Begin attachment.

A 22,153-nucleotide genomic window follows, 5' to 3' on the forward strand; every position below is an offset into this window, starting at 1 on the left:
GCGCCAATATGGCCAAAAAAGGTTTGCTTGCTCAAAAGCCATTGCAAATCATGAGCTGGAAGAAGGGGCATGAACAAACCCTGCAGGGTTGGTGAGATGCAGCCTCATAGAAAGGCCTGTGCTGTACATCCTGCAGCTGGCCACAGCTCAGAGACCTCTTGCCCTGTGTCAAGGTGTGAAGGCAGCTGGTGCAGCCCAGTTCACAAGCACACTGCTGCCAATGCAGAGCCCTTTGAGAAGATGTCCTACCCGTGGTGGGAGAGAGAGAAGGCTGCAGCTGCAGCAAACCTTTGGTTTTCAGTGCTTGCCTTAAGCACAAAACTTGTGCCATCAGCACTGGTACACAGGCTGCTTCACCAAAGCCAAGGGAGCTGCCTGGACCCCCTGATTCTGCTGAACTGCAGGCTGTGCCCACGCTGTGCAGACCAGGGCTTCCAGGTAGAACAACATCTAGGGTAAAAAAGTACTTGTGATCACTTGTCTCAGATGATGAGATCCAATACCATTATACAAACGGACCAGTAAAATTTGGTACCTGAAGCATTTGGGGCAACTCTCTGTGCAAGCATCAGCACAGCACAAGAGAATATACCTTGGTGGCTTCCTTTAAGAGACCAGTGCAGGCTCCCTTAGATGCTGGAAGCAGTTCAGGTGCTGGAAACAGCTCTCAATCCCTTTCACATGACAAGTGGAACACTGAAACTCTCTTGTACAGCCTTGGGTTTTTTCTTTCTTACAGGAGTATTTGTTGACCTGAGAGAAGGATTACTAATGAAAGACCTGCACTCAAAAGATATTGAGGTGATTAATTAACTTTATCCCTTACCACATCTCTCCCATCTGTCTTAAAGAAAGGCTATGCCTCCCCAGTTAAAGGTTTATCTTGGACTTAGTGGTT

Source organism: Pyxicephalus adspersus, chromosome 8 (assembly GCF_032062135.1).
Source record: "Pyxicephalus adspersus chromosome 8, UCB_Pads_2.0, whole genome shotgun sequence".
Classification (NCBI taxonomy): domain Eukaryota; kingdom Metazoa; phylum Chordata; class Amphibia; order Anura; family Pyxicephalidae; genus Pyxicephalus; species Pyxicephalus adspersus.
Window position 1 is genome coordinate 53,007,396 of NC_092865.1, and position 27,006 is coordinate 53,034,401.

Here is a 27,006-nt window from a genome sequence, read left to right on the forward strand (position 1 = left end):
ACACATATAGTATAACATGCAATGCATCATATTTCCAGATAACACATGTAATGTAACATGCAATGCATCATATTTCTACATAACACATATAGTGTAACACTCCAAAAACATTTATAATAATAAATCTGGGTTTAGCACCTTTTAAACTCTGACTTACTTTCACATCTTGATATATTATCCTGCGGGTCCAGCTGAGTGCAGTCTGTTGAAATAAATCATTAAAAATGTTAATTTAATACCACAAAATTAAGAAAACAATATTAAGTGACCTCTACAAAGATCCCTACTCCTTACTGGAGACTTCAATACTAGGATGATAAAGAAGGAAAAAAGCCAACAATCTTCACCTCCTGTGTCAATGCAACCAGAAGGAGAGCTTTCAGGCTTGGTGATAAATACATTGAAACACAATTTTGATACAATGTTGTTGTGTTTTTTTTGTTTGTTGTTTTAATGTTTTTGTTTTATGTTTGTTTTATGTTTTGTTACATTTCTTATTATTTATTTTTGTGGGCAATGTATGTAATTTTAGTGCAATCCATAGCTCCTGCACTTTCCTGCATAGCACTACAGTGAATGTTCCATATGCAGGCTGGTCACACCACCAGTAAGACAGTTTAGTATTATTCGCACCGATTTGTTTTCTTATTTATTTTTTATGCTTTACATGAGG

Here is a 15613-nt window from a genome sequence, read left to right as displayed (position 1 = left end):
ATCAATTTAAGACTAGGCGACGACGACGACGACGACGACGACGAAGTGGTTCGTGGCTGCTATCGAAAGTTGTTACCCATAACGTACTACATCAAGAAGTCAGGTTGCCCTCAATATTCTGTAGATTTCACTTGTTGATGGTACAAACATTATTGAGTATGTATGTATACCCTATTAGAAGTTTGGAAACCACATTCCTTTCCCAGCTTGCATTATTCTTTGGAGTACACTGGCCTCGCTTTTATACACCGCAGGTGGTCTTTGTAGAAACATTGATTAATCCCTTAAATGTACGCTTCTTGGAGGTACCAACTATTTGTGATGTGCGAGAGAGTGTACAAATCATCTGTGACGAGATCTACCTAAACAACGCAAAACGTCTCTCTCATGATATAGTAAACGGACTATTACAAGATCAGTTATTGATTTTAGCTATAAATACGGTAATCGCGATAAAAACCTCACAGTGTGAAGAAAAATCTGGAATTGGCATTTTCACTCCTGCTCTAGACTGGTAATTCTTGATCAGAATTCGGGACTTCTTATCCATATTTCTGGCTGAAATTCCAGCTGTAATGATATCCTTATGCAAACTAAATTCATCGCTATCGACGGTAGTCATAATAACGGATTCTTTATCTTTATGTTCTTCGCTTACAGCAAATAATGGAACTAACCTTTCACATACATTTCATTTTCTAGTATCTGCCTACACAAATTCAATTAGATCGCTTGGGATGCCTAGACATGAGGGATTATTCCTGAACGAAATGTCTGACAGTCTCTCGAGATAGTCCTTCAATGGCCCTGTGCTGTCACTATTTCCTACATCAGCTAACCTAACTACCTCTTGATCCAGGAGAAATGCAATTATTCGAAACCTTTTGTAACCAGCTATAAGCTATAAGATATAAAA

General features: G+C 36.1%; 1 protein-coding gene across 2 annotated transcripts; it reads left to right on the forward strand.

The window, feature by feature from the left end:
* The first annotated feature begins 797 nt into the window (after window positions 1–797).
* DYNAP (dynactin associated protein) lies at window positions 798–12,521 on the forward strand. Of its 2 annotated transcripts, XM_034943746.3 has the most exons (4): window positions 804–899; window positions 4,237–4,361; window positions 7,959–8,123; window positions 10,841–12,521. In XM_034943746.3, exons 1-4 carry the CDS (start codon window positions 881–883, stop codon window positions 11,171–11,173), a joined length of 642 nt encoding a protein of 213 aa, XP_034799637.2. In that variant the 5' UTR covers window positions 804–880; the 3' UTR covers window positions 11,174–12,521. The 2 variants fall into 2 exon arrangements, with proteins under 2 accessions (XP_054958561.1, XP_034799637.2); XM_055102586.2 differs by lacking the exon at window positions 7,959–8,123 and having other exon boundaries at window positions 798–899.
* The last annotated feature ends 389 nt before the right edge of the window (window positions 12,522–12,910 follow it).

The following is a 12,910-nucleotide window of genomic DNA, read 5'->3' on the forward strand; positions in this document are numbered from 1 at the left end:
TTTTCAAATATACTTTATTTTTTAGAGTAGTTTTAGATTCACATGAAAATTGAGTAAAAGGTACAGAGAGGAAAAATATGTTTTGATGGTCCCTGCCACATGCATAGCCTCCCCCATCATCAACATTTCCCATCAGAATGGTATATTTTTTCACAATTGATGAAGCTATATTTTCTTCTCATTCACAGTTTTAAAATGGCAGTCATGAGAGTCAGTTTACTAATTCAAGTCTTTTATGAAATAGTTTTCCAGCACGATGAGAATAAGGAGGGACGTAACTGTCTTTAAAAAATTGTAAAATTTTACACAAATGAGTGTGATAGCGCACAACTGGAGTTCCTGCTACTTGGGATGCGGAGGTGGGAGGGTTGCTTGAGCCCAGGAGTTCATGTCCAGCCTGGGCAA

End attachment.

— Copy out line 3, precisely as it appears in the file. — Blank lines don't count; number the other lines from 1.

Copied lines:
Source organism: Pyxicephalus adspersus, chromosome 8 (assembly GCF_032062135.1).